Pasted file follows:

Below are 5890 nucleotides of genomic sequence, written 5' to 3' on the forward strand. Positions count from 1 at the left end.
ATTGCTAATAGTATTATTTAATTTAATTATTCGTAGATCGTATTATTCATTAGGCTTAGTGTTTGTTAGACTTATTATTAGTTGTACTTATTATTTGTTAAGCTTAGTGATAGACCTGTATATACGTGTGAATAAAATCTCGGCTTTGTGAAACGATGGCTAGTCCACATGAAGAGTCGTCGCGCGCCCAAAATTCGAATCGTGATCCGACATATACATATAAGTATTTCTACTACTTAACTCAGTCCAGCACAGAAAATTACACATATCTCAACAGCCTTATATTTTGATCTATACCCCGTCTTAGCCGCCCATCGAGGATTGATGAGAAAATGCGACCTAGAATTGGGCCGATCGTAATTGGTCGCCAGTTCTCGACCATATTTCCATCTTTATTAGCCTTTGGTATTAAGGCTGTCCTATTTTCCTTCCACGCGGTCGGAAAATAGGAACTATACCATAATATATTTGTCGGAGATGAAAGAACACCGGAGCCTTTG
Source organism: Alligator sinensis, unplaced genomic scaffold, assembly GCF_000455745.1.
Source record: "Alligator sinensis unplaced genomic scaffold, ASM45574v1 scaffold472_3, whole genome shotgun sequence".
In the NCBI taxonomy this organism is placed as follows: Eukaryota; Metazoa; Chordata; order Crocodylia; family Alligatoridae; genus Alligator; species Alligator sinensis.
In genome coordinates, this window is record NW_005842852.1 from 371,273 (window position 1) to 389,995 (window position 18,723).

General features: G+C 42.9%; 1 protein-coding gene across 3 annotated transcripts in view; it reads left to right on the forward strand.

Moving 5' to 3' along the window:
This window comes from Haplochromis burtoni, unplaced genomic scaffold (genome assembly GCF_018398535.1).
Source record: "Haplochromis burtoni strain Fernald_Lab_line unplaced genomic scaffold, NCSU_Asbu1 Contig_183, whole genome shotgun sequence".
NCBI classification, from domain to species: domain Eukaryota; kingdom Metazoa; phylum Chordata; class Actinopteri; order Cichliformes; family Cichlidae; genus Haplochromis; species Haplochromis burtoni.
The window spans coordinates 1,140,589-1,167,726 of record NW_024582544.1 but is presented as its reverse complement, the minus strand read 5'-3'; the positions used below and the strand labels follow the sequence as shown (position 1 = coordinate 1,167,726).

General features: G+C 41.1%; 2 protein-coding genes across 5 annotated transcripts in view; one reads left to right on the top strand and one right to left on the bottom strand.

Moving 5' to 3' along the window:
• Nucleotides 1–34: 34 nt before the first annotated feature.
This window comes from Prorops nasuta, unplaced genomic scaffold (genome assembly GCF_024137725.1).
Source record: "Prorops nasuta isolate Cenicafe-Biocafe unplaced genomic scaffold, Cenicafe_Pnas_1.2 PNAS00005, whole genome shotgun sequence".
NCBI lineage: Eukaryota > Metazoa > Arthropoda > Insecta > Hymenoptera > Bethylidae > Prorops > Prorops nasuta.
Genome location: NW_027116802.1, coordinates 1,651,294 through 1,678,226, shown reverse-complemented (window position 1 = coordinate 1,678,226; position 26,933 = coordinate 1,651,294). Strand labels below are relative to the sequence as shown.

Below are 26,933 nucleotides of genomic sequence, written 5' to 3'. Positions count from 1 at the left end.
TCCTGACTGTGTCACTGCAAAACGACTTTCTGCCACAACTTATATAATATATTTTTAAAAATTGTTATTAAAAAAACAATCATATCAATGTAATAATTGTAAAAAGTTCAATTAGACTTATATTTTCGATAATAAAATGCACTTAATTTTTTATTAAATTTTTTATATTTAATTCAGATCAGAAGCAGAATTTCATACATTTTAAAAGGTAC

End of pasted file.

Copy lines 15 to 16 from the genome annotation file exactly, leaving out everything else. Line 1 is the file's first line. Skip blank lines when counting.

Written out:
• Nucleotides 1–34: 34 nt before the first annotated feature.
This window comes from Prorops nasuta, unplaced genomic scaffold (genome assembly GCF_024137725.1).